Earlier this year, we wrote about Farm Bureau’s Young Farmers and Ranchers (YF&R) Program, and how engaging and developing the next generation of American farmers is so important. This week, we’re sharing the story of Jamie and Ryan Clark, a young farming couple from Rockingham County who fell in love with “farm life” and the young farming community.
Seven years ago, my husband Ryan and I didn’t own a farm, much less have plans to own a farm. We were like most young couples, working 50 hours a week to make a living and start our family. We were interested in agriculture, and even had a couple of cows and a small garden in our backyard. That’s when we became involved with the Young Farmers & Ranchers Program after our District Field Representative suggest we attend the NCFB State YF&R Conference. That experience gave us the motivation to grow our small backyard garden into the lifestyle that we wanted for our family.
But that change didn’t happen overnight, and YF&R played a role in helping us prepare to be full-time farmers. As recently as two years ago we were both employed full-time within the corporate world. After attending a few YF&R conferences, meeting other young couples from around the state and seeing how they became full-time farmers without being handed down a family farm, Ryan is now self-employed as a full-time farmer and we are both proud owners of Clark Family Farms LLC. Being a YF&R member gave us the opportunity to meet other young farmers like us that began a farming operation with nothing.
After attending the conference for a few years, Ryan and I started a YF&R Committee in our county in partnership with a neighboring county. We now have around 20 active members who meet once a month and talk “farm life” while our kids run around and play! Not only has YF&R allowed my husband and I to pursue lifelong friendships with folks who share a common interest in agriculture, but it has also presented us with the greatest networking opportunity that anyone could ask for. Thanks to the YF&R program we have friends all across the state – which is always a plus when buying or selling farm equipment.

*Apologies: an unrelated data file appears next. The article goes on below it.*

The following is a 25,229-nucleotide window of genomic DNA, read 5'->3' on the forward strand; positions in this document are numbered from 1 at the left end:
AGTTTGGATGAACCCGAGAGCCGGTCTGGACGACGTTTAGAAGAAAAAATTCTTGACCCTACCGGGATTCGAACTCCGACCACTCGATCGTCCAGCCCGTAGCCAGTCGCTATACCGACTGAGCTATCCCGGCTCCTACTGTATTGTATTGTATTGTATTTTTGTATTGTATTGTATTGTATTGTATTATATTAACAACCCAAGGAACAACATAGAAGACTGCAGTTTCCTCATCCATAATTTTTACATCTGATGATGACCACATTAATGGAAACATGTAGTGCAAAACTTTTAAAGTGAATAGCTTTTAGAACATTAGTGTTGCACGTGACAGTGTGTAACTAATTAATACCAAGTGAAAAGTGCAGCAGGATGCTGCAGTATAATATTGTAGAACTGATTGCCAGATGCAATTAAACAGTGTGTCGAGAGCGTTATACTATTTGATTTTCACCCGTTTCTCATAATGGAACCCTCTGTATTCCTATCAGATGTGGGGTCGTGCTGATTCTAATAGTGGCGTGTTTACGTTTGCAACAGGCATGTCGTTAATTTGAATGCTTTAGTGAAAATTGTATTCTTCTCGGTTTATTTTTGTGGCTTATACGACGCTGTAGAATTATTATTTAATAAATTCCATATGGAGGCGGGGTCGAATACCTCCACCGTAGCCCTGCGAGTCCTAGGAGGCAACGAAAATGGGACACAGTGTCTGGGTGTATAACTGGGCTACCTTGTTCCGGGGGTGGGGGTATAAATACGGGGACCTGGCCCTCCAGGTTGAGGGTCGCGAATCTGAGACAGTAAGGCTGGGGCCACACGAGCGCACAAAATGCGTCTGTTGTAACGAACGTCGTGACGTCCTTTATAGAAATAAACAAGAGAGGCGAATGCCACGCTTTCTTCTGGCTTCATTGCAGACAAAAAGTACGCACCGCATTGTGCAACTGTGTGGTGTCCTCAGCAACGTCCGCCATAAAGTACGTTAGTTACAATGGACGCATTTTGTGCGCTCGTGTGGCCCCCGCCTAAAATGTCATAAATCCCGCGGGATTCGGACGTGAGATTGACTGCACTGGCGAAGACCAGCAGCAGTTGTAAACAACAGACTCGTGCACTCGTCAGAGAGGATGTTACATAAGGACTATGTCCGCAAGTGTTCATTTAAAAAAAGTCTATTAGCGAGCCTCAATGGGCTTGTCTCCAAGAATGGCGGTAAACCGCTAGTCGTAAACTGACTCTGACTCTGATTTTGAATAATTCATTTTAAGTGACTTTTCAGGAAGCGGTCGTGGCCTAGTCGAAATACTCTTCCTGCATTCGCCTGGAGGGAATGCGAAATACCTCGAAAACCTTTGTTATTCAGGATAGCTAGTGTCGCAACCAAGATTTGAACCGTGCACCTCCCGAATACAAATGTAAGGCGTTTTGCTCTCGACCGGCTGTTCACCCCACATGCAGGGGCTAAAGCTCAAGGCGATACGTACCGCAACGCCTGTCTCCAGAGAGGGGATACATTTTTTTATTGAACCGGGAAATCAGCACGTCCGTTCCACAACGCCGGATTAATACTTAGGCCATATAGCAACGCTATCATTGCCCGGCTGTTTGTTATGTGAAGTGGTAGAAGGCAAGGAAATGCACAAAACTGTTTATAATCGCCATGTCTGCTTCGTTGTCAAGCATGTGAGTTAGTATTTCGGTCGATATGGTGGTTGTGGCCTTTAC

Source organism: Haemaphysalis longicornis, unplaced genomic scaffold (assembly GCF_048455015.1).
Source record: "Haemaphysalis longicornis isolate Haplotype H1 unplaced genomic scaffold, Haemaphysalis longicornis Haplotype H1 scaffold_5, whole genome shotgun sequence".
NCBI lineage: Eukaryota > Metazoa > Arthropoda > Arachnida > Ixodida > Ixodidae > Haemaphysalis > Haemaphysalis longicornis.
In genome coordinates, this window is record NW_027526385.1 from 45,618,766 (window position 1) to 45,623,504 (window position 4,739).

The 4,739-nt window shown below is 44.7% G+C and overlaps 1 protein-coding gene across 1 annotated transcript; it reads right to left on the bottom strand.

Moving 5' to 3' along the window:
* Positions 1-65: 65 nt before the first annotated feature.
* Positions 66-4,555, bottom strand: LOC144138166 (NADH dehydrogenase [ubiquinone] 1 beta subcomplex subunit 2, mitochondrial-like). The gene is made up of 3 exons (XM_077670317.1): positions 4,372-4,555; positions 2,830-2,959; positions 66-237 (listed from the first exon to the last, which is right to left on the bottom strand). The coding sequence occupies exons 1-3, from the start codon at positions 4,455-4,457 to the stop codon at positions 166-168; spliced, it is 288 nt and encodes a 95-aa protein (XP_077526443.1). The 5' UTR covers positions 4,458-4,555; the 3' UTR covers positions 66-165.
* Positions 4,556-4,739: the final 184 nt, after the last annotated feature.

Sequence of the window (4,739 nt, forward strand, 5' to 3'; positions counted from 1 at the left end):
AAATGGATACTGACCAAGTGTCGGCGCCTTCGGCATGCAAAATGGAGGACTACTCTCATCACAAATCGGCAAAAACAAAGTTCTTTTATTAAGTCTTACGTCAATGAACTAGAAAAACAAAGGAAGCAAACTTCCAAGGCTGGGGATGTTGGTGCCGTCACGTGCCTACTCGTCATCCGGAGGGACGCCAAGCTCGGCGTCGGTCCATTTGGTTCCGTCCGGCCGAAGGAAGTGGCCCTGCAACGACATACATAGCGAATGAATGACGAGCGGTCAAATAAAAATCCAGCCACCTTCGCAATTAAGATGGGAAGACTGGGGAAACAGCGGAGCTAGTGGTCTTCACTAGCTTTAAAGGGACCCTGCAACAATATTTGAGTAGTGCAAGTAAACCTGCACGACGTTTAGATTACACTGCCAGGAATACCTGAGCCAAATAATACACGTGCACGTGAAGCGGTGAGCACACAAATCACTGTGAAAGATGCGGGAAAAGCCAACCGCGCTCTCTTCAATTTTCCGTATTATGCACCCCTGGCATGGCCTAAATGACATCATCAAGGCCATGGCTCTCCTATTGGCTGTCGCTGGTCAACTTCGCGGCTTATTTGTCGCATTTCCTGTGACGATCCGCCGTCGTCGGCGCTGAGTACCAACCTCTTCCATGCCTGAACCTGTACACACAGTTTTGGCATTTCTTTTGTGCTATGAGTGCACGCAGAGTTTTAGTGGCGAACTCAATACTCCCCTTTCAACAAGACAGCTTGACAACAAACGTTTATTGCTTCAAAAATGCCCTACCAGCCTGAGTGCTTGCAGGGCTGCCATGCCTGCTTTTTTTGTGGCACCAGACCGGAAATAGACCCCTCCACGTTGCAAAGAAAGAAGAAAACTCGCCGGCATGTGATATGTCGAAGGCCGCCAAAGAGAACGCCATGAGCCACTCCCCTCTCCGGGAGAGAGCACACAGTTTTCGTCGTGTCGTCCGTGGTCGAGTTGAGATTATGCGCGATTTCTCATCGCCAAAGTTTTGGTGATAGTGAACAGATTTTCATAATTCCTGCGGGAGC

But YF&R is about more than developing that local community; the program has also pushed us to become leaders within our community. Our YF&R committee members have supplied aid to Hurricane Matthew victims, donated food to local food pantries, built gardens for local elementary schools, toured local farms, hosted a Farmer Appreciation Night, and many of our members even serve on educational or agricultural boards within the county. We have had up-close and personal education of different farming operations across the state, and more importantly we have developed leadership skills that can be utilized for the rest of our life.
After attending our first YF&R Conference seven years ago, we’ve been back every year since. The breakout sessions are extremely useful – we’ve learned about lending, crop insurance, and the importance of balancing work and family, to name a few topics – and fun in many ways. And of course the networking opportunities are always amazing. We have learned so much about farming practices and how they differ across the state. We always leave the conference eager to promote the importance of agriculture in our community.
Joining the Farm Bureau Young Farmer and Rancher Family was one of the best decisions we have ever made. Thanks to the YF&R Program we are living our dream each and every day. We would recommend it to anyone with the slightest interest in farming or agriculture. Becoming involved is fairly simple – just contact your local Farm Bureau office. They will put you in touch with either the County YF&R Chair or the District Field Representative. Everyone is welcome – farmers, teachers, bankers, firefighters and anything in between. All you have to do is become involved.